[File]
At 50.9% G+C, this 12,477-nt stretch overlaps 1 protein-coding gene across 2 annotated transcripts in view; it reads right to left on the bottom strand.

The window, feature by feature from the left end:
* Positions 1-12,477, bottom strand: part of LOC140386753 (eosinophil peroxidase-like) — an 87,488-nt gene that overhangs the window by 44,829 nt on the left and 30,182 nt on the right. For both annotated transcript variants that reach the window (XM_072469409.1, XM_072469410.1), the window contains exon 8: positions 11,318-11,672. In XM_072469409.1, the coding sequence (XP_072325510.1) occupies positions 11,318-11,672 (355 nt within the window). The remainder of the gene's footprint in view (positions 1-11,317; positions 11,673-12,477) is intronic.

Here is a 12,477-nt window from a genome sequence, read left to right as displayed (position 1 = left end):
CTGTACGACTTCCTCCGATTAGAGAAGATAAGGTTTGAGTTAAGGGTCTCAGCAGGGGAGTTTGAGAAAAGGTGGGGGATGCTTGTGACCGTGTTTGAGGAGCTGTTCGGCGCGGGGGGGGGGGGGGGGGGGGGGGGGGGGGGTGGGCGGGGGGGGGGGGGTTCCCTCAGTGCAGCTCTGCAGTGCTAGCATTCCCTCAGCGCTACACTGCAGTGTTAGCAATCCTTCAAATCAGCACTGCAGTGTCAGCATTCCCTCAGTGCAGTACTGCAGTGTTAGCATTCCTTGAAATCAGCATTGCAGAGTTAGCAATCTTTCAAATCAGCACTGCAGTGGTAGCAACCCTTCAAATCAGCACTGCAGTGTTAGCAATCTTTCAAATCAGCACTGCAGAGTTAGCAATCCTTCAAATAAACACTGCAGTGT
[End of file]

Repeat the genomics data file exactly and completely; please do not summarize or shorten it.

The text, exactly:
At 50.9% G+C, this 12,477-nt stretch overlaps 1 protein-coding gene across 2 annotated transcripts in view; it reads right to left on the bottom strand.

The window, feature by feature from the left end:
* Positions 1-12,477, bottom strand: part of LOC140386753 (eosinophil peroxidase-like) — an 87,488-nt gene that overhangs the window by 44,829 nt on the left and 30,182 nt on the right. For both annotated transcript variants that reach the window (XM_072469409.1, XM_072469410.1), the window contains exon 8: positions 11,318-11,672. In XM_072469409.1, the coding sequence (XP_072325510.1) occupies positions 11,318-11,672 (355 nt within the window). The remainder of the gene's footprint in view (positions 1-11,317; positions 11,673-12,477) is intronic.

Here is a 12,477-nt window from a genome sequence, read left to right as displayed (position 1 = left end):
CTGTACGACTTCCTCCGATTAGAGAAGATAAGGTTTGAGTTAAGGGTCTCAGCAGGGGAGTTTGAGAAAAGGTGGGGGATGCTTGTGACCGTGTTTGAGGAGCTGTTCGGCGCGGGGGGGGGGGGGGGGGGGGGGGGGGGGGGTGGGCGGGGGGGGGGGGGTTCCCTCAGTGCAGCTCTGCAGTGCTAGCATTCCCTCAGCGCTACACTGCAGTGTTAGCAATCCTTCAAATCAGCACTGCAGTGTCAGCATTCCCTCAGTGCAGTACTGCAGTGTTAGCATTCCTTGAAATCAGCATTGCAGAGTTAGCAATCTTTCAAATCAGCACTGCAGTGGTAGCAACCCTTCAAATCAGCACTGCAGTGTTAGCAATCTTTCAAATCAGCACTGCAGAGTTAGCAATCCTTCAAATAAACACTGCAGTGT